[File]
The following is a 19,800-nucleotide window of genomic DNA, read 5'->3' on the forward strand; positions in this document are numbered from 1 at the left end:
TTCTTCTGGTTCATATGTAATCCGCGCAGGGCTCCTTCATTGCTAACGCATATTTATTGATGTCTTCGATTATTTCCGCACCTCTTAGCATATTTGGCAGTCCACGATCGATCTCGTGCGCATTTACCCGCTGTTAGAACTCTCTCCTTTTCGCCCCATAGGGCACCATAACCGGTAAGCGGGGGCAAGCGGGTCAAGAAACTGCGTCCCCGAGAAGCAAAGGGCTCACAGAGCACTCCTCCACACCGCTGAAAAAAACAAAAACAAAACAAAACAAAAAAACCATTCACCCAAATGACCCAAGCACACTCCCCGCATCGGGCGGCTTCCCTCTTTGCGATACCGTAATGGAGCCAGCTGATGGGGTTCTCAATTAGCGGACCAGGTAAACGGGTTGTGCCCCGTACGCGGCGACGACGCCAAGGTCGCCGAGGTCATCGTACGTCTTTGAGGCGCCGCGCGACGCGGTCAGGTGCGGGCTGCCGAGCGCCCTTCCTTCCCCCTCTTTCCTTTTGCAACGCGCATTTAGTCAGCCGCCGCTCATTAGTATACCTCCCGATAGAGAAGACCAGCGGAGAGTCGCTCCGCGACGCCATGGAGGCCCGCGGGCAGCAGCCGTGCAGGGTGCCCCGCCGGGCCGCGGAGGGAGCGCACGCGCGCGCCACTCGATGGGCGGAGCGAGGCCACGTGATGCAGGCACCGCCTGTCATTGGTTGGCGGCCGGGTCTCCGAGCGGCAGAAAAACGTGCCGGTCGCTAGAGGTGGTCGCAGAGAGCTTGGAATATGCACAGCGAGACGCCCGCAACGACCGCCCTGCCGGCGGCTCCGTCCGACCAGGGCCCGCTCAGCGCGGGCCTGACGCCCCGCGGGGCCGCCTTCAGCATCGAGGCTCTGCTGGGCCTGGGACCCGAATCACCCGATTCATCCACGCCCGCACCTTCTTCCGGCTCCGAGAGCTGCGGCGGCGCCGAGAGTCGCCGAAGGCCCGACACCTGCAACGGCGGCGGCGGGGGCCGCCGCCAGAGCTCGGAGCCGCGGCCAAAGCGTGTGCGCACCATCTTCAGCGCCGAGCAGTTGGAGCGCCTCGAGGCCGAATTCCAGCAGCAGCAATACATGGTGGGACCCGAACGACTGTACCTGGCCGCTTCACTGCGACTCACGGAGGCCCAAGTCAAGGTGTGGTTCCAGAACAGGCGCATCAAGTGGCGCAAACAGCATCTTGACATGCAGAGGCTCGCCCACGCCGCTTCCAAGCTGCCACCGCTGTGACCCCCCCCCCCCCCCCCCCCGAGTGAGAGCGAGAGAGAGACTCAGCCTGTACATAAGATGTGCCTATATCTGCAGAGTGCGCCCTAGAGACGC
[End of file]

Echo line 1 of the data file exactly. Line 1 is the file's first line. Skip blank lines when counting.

The following is a 19,800-nucleotide window of genomic DNA, read 5'->3' on the forward strand; positions in this document are numbered from 1 at the left end: